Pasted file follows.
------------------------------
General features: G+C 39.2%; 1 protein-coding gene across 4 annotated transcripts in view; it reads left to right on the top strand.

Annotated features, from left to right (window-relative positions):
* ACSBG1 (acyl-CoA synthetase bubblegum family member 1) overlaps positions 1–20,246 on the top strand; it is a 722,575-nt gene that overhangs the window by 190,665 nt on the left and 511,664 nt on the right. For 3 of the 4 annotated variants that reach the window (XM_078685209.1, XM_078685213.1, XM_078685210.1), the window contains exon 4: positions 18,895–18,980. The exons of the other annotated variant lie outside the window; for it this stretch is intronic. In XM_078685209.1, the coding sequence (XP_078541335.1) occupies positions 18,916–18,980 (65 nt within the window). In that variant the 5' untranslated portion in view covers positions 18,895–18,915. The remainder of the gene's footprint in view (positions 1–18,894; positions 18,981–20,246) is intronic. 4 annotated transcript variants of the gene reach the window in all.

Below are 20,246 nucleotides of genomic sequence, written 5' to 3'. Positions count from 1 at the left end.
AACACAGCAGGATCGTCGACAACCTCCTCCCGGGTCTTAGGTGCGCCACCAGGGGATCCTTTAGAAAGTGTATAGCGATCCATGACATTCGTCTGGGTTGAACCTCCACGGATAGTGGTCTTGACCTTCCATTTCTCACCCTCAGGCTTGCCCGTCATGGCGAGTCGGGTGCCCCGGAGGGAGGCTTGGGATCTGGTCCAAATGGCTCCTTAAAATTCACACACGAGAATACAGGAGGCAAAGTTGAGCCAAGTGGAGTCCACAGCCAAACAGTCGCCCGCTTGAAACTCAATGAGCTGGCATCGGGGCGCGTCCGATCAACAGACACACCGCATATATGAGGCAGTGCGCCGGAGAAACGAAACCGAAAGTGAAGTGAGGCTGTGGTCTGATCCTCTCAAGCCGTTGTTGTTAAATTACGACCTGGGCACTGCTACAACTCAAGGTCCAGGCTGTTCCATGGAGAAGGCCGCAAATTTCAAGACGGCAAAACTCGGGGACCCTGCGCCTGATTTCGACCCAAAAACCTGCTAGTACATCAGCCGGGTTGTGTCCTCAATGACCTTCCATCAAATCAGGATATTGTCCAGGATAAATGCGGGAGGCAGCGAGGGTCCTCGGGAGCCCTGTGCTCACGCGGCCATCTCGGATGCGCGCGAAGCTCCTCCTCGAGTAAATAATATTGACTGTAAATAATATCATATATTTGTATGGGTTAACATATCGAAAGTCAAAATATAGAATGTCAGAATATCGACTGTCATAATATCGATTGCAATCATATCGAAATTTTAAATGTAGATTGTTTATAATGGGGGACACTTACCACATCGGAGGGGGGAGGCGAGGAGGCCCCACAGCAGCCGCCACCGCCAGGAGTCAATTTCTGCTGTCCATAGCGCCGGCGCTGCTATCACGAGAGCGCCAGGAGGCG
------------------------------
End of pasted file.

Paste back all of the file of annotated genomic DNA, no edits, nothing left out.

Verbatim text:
General features: G+C 39.2%; 1 protein-coding gene across 4 annotated transcripts in view; it reads left to right on the top strand.

Annotated features, from left to right (window-relative positions):
* ACSBG1 (acyl-CoA synthetase bubblegum family member 1) overlaps positions 1–20,246 on the top strand; it is a 722,575-nt gene that overhangs the window by 190,665 nt on the left and 511,664 nt on the right. For 3 of the 4 annotated variants that reach the window (XM_078685209.1, XM_078685213.1, XM_078685210.1), the window contains exon 4: positions 18,895–18,980. The exons of the other annotated variant lie outside the window; for it this stretch is intronic. In XM_078685209.1, the coding sequence (XP_078541335.1) occupies positions 18,916–18,980 (65 nt within the window). In that variant the 5' untranslated portion in view covers positions 18,895–18,915. The remainder of the gene's footprint in view (positions 1–18,894; positions 18,981–20,246) is intronic. 4 annotated transcript variants of the gene reach the window in all.

Below are 20,246 nucleotides of genomic sequence, written 5' to 3'. Positions count from 1 at the left end.
AACACAGCAGGATCGTCGACAACCTCCTCCCGGGTCTTAGGTGCGCCACCAGGGGATCCTTTAGAAAGTGTATAGCGATCCATGACATTCGTCTGGGTTGAACCTCCACGGATAGTGGTCTTGACCTTCCATTTCTCACCCTCAGGCTTGCCCGTCATGGCGAGTCGGGTGCCCCGGAGGGAGGCTTGGGATCTGGTCCAAATGGCTCCTTAAAATTCACACACGAGAATACAGGAGGCAAAGTTGAGCCAAGTGGAGTCCACAGCCAAACAGTCGCCCGCTTGAAACTCAATGAGCTGGCATCGGGGCGCGTCCGATCAACAGACACACCGCATATATGAGGCAGTGCGCCGGAGAAACGAAACCGAAAGTGAAGTGAGGCTGTGGTCTGATCCTCTCAAGCCGTTGTTGTTAAATTACGACCTGGGCACTGCTACAACTCAAGGTCCAGGCTGTTCCATGGAGAAGGCCGCAAATTTCAAGACGGCAAAACTCGGGGACCCTGCGCCTGATTTCGACCCAAAAACCTGCTAGTACATCAGCCGGGTTGTGTCCTCAATGACCTTCCATCAAATCAGGATATTGTCCAGGATAAATGCGGGAGGCAGCGAGGGTCCTCGGGAGCCCTGTGCTCACGCGGCCATCTCGGATGCGCGCGAAGCTCCTCCTCGAGTAAATAATATTGACTGTAAATAATATCATATATTTGTATGGGTTAACATATCGAAAGTCAAAATATAGAATGTCAGAATATCGACTGTCATAATATCGATTGCAATCATATCGAAATTTTAAATGTAGATTGTTTATAATGGGGGACACTTACCACATCGGAGGGGGGAGGCGAGGAGGCCCCACAGCAGCCGCCACCGCCAGGAGTCAATTTCTGCTGTCCATAGCGCCGGCGCTGCTATCACGAGAGCGCCAGGAGGCG